The EARC regional heritage report has heritage and cultural property crime as one of the themes. It includes an overview of the response to heritage crime in the four regional police forces in Norfolk, Suffolk, Essex and Kent.
There are six case studies:
1. Damage to churches
2. Illegal metal-detecting and disposal of finds
3. Architectural theft
4. Criminal damage and anti-social behaviour
5. Shipwreck interference
6. Cyber and new technologies
The section concludes with some suggestions for addressing heritage crime protection.
The project is grateful to Mark Harrison (Historic England) and Andy Bliss for their assistance with the report.
Gill, D. W. J., M. Kelleher, P. Matthews, T. M. Pepperell, H. Taylor, M. Harrison, C. Moore, and J. Winder. 2022. From the Wash to the White Cliffs: The Contribution of the Heritage Sector. Eastern Academic Research Consortium (EARC) <https://kar.kent.ac.uk/96160/>.
During December the small church at Mwnt in Ceredigion was vandalised not just once but twice (“Mwnt church vandalism prompts £20k fundraising appeal“, BBC News 3 January 2022). Windows and the entrance to the churchyard were damaged. These vulnerable structures need public protection.
The historic area of Istanbul was inscribed as a UNESCO World Heritage site in 1985. One of the finest structures in this part of the city is the 6th century church of Hagia Sophia that was turned into a mosque following the fall of Constantinople in 1453. Under Kemal Atatürk the building was turned into a museum emphasising the secular nature of the republic.
In October 2016 Quay Place opened in Ipswich. It was a partnership between the Churches Conservation Trust and Suffolk Mind, and allowed this fine medieval church to have a new lease of life. The project was presented as a case study in the DCMS Heritage Statement (2017).
St Mark’s, Kennington was one of four churches built in London in thanksgiving for the victory at the Battle of Waterloo, opening in June 1824. The architectural style is neo-classical. The front entrance is in effect a Doric portico, but above it is an Ionic cupola. This evokes the 4th century BC choregic monument of Lysikrates in Athens (though constructed in a Corinthian architectural style).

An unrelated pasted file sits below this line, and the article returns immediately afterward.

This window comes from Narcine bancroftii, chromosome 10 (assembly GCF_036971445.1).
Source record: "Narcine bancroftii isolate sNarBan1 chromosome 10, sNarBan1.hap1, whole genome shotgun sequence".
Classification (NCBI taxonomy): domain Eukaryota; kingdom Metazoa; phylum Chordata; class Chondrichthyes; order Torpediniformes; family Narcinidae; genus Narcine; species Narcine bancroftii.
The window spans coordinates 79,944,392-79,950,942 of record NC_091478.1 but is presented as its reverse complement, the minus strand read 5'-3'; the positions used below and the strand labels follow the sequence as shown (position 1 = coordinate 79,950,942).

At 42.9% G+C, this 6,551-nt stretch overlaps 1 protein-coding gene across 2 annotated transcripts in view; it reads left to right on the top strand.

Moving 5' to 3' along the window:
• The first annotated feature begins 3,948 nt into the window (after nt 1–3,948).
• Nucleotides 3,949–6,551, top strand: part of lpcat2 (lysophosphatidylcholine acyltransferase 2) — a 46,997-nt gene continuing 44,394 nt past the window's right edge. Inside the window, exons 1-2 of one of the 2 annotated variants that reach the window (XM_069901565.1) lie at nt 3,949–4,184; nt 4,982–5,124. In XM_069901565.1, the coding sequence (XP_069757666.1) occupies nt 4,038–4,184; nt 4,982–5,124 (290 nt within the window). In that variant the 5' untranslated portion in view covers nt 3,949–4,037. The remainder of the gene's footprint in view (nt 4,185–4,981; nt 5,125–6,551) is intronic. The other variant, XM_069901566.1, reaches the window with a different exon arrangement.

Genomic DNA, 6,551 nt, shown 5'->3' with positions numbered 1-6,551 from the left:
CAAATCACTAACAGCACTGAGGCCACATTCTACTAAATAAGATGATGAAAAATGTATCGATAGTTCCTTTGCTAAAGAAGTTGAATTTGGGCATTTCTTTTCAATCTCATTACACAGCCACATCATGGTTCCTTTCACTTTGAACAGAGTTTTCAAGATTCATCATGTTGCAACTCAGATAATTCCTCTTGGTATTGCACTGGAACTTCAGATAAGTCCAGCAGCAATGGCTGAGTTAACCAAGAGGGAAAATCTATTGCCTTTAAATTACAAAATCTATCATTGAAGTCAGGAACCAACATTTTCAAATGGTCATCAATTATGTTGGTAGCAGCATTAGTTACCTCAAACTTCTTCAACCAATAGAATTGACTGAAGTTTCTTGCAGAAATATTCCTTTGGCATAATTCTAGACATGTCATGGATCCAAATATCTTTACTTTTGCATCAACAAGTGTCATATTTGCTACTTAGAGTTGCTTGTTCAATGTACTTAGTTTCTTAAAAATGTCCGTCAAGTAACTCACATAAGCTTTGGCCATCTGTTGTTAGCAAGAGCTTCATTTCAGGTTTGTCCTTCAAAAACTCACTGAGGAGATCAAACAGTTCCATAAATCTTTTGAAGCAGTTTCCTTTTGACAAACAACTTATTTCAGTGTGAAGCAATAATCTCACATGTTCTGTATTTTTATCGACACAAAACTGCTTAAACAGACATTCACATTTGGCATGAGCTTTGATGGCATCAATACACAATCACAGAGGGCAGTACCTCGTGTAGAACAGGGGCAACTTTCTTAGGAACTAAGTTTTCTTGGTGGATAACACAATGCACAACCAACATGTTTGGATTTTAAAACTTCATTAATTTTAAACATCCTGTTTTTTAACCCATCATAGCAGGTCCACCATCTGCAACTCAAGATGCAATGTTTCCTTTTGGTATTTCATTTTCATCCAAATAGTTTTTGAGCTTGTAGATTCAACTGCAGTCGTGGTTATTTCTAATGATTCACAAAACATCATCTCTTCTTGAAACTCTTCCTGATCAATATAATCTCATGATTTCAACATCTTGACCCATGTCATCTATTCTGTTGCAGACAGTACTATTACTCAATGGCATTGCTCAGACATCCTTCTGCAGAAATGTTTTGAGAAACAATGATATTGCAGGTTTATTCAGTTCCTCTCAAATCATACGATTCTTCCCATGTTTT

The front of the church is in the Doric style evoking classical buildings such as the Hephaisteion at Athens that stands above the Agora.
This sea-horse features among the sea creatures at the bottom of a large mural of St Christopher in the church of St Mary the Virgin at Layer Marney in Essex. The painting dates to c. 1520; its good condition is due to the fact that it was overpainted in the Reformation. It was rediscovered when the church was re-ordered in 1870.
The Ruthwell Cross now stands in a specially constructed apse (1887) in Ruthwell Parish Church (although it is in the care of Historic Scotland). It is some 5.7 m in height, and dates to the early 8th century.
The inscribed text includes sections of The Dream of the Rood linked to Caedmon.
The cross stood at the entrance to the Manse from 1823 to 1887 (when it was placed in the church).
Can the Church of England sustain its almost 16,000 church buildings in the face of declining and ageing congregations, especially in rural areas?
The report includes a mention of Suffolk, a county with a wealth of historic churches.
There are also other issues facing rural parishes, such as the shortage of clergy and lay officials willing to serve in rural communities.
But the rector of St Nicholas church in Rattlesden in Suffolk, Reverend Christopher “Tiffer” Robinson, says that is no reason to abandon smaller countryside churches, which he believes are often the lifeblood of their local village.
“While so much of the rest of society counts things in terms of population or numbers, and says ‘there aren’t many people there so we’ll withdraw from there’, in the Church we don’t think in those ways,” he says.
“People who are in small villages are just as important to God as those who live in more populated areas. That means that we are here for the whole community, and not just the people who come on Sunday.”
His congregation agrees, seeing their parish and their church as a community that has been there for them throughout their lives, especially at difficult or happy times.
In Suffolk, the Diocese of St Edmundsbury and Ipswich has been promoting its churches through a clearly articulated church tourism strategy linked to walks (“Angels and Pinnacles“).
The Bishop of Worcester is right to observe: England’s rural parish churches are “the jewel in the crown of our national heritage”.
The May edition of the East Anglican (the diocesan magazine for St Edmundsbury and Ipswich) has a feature by Marion Welham on church tourism and the Angels and Pinnacles initiative. It notes the launch of the ‘Bells and Battlements’ launched at the Suffolk Unlocked event at Trinity Park, Suffolk (2015). There is a mention of the Heritage Futures seminar led by Marion earlier in the year.